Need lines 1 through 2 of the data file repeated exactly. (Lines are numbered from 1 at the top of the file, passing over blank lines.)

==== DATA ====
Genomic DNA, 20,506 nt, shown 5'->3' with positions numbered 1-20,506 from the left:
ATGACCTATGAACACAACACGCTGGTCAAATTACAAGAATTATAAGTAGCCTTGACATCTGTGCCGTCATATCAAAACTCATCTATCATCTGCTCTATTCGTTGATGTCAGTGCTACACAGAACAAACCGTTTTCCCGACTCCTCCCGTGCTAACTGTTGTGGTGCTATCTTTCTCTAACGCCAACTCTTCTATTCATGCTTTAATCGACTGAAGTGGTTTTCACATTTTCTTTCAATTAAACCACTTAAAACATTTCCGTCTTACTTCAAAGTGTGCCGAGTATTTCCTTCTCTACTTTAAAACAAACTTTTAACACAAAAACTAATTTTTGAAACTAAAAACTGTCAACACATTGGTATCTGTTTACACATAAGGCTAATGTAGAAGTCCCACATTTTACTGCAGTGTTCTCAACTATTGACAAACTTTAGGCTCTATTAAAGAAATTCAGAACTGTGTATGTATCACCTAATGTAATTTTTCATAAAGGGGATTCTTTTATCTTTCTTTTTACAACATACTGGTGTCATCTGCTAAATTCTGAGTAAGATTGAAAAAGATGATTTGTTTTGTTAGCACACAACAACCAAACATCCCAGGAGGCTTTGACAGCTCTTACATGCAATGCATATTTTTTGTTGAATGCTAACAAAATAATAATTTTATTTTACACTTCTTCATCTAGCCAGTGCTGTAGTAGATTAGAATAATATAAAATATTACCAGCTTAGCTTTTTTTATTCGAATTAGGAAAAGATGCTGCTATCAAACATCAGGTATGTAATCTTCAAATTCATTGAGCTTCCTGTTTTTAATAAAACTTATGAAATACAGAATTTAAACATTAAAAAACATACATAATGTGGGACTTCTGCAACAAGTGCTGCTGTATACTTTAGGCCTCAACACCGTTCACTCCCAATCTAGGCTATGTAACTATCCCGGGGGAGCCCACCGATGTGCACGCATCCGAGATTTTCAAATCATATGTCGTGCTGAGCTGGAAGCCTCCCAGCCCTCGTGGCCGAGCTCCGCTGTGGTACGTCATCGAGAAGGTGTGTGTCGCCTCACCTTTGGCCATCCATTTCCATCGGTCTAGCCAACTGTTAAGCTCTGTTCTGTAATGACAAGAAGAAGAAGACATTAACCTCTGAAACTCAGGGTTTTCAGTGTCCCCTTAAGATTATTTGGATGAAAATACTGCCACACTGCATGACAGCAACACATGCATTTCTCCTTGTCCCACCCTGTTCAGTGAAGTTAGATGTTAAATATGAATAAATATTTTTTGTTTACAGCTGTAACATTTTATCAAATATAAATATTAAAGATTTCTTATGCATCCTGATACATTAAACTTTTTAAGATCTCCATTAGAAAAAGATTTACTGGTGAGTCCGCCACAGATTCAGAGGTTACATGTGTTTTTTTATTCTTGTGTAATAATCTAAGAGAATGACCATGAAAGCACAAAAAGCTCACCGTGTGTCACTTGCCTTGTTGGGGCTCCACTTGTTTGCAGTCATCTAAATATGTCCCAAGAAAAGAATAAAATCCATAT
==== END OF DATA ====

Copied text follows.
Genomic DNA, 20,506 nt, shown 5'->3' with positions numbered 1-20,506 from the left:
ATGACCTATGAACACAACACGCTGGTCAAATTACAAGAATTATAAGTAGCCTTGACATCTGTGCCGTCATATCAAAACTCATCTATCATCTGCTCTATTCGTTGATGTCAGTGCTACACAGAACAAACCGTTTTCCCGACTCCTCCCGTGCTAACTGTTGTGGTGCTATCTTTCTCTAACGCCAACTCTTCTATTCATGCTTTAATCGACTGAAGTGGTTTTCACATTTTCTTTCAATTAAACCACTTAAAACATTTCCGTCTTACTTCAAAGTGTGCCGAGTATTTCCTTCTCTACTTTAAAACAAACTTTTAACACAAAAACTAATTTTTGAAACTAAAAACTGTCAACACATTGGTATCTGTTTACACATAAGGCTAATGTAGAAGTCCCACATTTTACTGCAGTGTTCTCAACTATTGACAAACTTTAGGCTCTATTAAAGAAATTCAGAACTGTGTATGTATCACCTAATGTAATTTTTCATAAAGGGGATTCTTTTATCTTTCTTTTTACAACATACTGGTGTCATCTGCTAAATTCTGAGTAAGATTGAAAAAGATGATTTGTTTTGTTAGCACACAACAACCAAACATCCCAGGAGGCTTTGACAGCTCTTACATGCAATGCATATTTTTTGTTGAATGCTAACAAAATAATAATTTTATTTTACACTTCTTCATCTAGCCAGTGCTGTAGTAGATTAGAATAATATAAAATATTACCAGCTTAGCTTTTTTTATTCGAATTAGGAAAAGATGCTGCTATCAAACATCAGGTATGTAATCTTCAAATTCATTGAGCTTCCTGTTTTTAATAAAACTTATGAAATACAGAATTTAAACATTAAAAAACATACATAATGTGGGACTTCTGCAACAAGTGCTGCTGTATACTTTAGGCCTCAACACCGTTCACTCCCAATCTAGGCTATGTAACTATCCCGGGGGAGCCCACCGATGTGCACGCATCCGAGATTTTCAAATCATATGTCGTGCTGAGCTGGAAGCCTCCCAGCCCTCGTGGCCGAGCTCCGCTGTGGTACGTCATCGAGAAGGTGTGTGTCGCCTCACCTTTGGCCATCCATTTCCATCGGTCTAGCCAACTGTTAAGCTCTGTTCTGTAATGACAAGAAGAAGAAGACATTAACCTCTGAAACTCAGGGTTTTCAGTGTCCCCTTAAGATTATTTGGATGAAAATACTGCCACACTGCATGACAGCAACACATGCATTTCTCCTTGTCCCACCCTGTTCAGTGAAGTTAGATGTTAAATATGAATAAATATTTTTTGTTTACAGCTGTAACATTTTATCAAATATAAATATTAAAGATTTCTTATGCATCCTGATACATTAAACTTTTTAAGATCTCCATTAGAAAAAGATTTACTGGTGAGTCCGCCACAGATTCAGAGGTTACATGTGTTTTTTTATTCTTGTGTAATAATCTAAGAGAATGACCATGAAAGCACAAAAAGCTCACCGTGTGTCACTTGCCTTGTTGGGGCTCCACTTGTTTGCAGTCATCTAAATATGTCCCAAGAAAAGAATAAAATCCATAT